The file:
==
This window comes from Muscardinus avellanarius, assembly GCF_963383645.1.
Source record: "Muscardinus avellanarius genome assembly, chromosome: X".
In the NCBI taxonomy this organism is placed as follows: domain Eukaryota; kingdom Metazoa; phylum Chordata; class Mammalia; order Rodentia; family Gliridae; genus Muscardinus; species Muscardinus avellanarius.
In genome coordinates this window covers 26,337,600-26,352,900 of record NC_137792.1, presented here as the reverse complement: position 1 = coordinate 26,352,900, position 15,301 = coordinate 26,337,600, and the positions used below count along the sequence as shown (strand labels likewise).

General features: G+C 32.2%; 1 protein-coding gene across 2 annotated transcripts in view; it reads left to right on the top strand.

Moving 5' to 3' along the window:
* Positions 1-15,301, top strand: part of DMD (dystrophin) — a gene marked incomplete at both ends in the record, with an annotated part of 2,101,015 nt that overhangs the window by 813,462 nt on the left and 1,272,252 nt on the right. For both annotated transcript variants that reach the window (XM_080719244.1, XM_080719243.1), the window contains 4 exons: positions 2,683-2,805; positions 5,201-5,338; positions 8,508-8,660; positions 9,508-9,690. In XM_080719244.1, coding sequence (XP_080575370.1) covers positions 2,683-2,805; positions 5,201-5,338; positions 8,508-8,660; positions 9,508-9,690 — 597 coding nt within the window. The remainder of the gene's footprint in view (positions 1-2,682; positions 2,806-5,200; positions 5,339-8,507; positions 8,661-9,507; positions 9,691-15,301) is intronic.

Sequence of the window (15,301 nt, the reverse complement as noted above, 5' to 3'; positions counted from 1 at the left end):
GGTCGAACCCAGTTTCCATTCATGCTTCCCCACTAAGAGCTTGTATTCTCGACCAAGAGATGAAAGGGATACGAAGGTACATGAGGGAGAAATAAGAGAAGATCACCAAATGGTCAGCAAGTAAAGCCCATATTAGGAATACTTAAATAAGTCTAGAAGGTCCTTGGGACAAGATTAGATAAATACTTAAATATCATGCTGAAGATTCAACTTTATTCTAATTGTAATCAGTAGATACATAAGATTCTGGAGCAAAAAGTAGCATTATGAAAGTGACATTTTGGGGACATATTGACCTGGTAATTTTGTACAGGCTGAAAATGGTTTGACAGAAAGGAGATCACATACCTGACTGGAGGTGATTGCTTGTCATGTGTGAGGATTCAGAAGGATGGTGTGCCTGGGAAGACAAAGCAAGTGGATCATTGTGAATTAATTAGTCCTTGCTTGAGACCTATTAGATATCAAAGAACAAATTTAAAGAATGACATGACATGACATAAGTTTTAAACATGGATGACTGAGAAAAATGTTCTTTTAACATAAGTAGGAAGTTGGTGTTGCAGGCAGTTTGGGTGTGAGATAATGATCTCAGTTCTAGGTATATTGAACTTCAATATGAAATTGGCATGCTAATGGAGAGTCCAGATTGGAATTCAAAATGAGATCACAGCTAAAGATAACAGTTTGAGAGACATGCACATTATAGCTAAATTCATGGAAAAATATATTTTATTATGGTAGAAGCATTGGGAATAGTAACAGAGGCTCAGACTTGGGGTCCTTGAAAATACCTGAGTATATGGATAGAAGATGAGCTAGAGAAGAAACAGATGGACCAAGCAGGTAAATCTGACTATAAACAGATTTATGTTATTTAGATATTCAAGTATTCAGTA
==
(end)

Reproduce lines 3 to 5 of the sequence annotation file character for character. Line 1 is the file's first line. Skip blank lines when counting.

In the NCBI taxonomy this organism is placed as follows: domain Eukaryota; kingdom Metazoa; phylum Chordata; class Mammalia; order Rodentia; family Gliridae; genus Muscardinus; species Muscardinus avellanarius.
In genome coordinates this window covers 26,337,600-26,352,900 of record NC_137792.1, presented here as the reverse complement: position 1 = coordinate 26,352,900, position 15,301 = coordinate 26,337,600, and the positions used below count along the sequence as shown (strand labels likewise).

General features: G+C 32.2%; 1 protein-coding gene across 2 annotated transcripts in view; it reads left to right on the top strand.